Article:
The writing is, as one would expect from a comedy writer, quite funny. What was strange though is that even though it is the author (comedian Michael Ian Black) who is narrating the story, he reads it in a very monotonous way. What's more is that I am a fan of his standup, but I think he didn't bring very much of his standup personality to the reading of the book. If he had been a bit more engaging in the (...his) story I would have given this 4-5 stars.
I expected the book to be funny and light. It was funny but heavy. Not many authors attempt to explain the meaning of life. Especially without explicitly telling you that's what they're doing.
Some reviews called him monotone or flat. I strongly disagree. He was paced. He was not monotone at all. He uses four letter words very well both in their placement within the text and as he reads them.
I did laugh often. There was a particularly sad moment or two in the book that may bring a tear to some readers' eyes.
Notably unremarkable; fairly slow; somewhat deliberate. Found myself speeding up the delivery to keep things interesting.
I saw this recommended at another site & thought I'd try it, although the only thing I knew about this guy was the snarky comments on the VH1 series. I really enjoyed listening to this - the unexpected honesty, humor, and insights he shares about marriage, having & raising children. Just - not what I was expecting at all!
Michael's narration fits his dry, irreverent sense of humor. I know some listeners complained that he seemed monotoned, but I feel like they may not have been as familiar with his comedic style prior to listening.
I thought he did a great job of discussing (rather frankly) struggles in his marriage and as a parent while bringing his particular flavor of humor and sarcasm.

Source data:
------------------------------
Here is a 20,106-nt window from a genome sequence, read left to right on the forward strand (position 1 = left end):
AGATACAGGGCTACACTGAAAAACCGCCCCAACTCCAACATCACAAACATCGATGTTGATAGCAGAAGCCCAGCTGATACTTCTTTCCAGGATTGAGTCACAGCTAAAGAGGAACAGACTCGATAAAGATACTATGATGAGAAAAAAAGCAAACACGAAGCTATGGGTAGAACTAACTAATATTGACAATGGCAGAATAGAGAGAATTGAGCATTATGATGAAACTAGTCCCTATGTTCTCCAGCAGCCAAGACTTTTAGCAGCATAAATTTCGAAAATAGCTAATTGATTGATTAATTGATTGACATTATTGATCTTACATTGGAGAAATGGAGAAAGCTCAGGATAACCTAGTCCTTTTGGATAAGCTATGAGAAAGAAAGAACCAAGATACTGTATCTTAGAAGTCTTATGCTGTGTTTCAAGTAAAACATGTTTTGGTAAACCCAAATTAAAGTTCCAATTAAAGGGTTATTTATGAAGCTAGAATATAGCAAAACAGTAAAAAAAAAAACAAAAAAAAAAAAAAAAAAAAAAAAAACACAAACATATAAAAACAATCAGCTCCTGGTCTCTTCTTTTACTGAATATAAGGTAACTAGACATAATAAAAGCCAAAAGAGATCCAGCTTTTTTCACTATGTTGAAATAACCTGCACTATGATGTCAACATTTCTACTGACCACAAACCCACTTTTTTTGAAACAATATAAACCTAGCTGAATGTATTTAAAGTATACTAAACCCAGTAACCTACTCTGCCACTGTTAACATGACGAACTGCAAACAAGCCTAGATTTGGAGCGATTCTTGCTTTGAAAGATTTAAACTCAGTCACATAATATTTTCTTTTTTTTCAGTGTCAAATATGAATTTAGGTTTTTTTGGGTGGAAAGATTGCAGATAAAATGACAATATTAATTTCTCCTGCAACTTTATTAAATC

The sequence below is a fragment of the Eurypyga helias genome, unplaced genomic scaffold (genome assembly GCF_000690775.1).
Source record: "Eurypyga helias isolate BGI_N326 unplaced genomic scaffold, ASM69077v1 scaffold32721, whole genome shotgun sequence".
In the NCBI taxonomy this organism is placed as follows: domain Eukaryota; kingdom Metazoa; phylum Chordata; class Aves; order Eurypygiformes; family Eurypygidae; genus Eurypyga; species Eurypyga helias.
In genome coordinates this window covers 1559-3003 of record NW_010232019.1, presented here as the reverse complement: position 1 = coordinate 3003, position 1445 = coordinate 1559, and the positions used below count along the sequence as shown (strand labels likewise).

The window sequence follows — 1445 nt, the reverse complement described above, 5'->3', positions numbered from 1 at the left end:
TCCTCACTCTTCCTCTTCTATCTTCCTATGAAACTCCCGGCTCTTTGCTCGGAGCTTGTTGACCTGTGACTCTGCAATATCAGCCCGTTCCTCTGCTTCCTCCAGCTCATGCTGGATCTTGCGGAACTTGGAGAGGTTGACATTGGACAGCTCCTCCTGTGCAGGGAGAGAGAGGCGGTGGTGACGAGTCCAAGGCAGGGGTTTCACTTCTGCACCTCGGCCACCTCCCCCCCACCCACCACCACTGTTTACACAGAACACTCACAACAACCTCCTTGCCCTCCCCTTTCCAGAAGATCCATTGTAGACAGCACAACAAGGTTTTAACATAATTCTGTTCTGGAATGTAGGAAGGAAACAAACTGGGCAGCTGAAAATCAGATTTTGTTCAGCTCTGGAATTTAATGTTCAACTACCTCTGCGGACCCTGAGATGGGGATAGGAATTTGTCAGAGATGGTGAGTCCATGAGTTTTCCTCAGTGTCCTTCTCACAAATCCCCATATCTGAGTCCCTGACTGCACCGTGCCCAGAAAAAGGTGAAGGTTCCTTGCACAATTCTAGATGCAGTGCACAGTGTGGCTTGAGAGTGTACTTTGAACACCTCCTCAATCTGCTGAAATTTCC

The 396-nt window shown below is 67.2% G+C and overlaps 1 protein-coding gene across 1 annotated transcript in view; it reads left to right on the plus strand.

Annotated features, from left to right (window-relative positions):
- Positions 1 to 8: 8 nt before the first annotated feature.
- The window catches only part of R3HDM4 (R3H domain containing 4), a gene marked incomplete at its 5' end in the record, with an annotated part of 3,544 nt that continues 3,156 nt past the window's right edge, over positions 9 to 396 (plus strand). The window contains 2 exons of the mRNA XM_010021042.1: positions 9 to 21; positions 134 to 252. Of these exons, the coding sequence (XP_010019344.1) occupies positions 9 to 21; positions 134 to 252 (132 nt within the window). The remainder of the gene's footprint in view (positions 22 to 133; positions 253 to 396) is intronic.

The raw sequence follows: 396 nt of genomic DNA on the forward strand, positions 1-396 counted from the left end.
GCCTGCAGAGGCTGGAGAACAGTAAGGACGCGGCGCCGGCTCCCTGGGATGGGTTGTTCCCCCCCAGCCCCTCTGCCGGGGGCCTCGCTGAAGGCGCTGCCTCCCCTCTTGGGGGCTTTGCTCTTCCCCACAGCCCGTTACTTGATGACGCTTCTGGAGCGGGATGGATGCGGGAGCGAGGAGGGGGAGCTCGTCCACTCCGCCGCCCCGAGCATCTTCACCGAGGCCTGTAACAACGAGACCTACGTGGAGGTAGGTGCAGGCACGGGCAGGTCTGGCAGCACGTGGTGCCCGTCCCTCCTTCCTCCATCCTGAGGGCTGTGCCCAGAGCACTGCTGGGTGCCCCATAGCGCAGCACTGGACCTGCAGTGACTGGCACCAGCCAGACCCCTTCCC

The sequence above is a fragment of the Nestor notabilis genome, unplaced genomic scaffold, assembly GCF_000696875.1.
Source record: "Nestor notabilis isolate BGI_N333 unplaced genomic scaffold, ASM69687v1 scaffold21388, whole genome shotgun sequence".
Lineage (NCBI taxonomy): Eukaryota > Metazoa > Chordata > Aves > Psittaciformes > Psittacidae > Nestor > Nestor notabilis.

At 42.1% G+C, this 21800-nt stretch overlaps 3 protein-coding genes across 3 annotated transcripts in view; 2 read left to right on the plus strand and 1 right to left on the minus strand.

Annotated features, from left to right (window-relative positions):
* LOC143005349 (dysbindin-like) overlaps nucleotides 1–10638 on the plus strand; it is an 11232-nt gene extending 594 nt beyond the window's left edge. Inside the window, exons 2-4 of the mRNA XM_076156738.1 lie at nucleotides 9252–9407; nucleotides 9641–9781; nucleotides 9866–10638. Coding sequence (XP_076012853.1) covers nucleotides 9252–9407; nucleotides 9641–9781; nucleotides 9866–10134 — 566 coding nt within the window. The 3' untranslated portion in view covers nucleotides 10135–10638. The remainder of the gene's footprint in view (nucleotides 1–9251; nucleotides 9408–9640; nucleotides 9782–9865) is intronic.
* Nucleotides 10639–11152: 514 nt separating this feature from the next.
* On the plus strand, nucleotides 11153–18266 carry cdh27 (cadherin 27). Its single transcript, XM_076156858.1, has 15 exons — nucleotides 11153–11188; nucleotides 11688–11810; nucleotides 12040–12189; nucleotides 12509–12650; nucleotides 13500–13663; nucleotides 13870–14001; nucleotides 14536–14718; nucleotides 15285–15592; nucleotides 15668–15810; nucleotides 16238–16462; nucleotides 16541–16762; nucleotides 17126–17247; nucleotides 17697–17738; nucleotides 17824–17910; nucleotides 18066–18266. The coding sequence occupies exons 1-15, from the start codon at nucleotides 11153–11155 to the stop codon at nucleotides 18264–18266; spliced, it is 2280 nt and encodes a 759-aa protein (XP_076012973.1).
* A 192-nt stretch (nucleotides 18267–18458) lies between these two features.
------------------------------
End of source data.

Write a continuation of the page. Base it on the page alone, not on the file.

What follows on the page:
It was good but I feel like Billy Joel could have summed it up in 3.5 minutes or so. Either way, the book caught me entirely off guard with the raw sentimental tone it lingers in for the majority of the work., and yet the humor felt so familiar and resonated in some unused and I groomed region within awkward 20-something body. I guess it gave me some concept of mediocrity to examine and look forward to. Black affirms that its gonna be alright. Even though he won't a knowledge me on twitter.
Crushing around in a BMW reluctantly purchased, blasting music with the windows down - but not really "because instead of blasting he listens a 1/8th volume level and instead of music he's listening to NPR"
"A Blow Job is when you blow in someone's ear"
Fu*k this guy. He won't even follow me on Twitter
This book ranges from thoroughly entertaining to laughing-alone-in-my-car funny, and prior to listening to it I would not have called myself a fan of Michael Ian Black. Now I am. I'm 41, and could identify in some way with just about every single topic he touched on in this book. It was funny. Excellent narration in just the right voice. Bottom line, I loved it. Oh, and did I mention it was funny?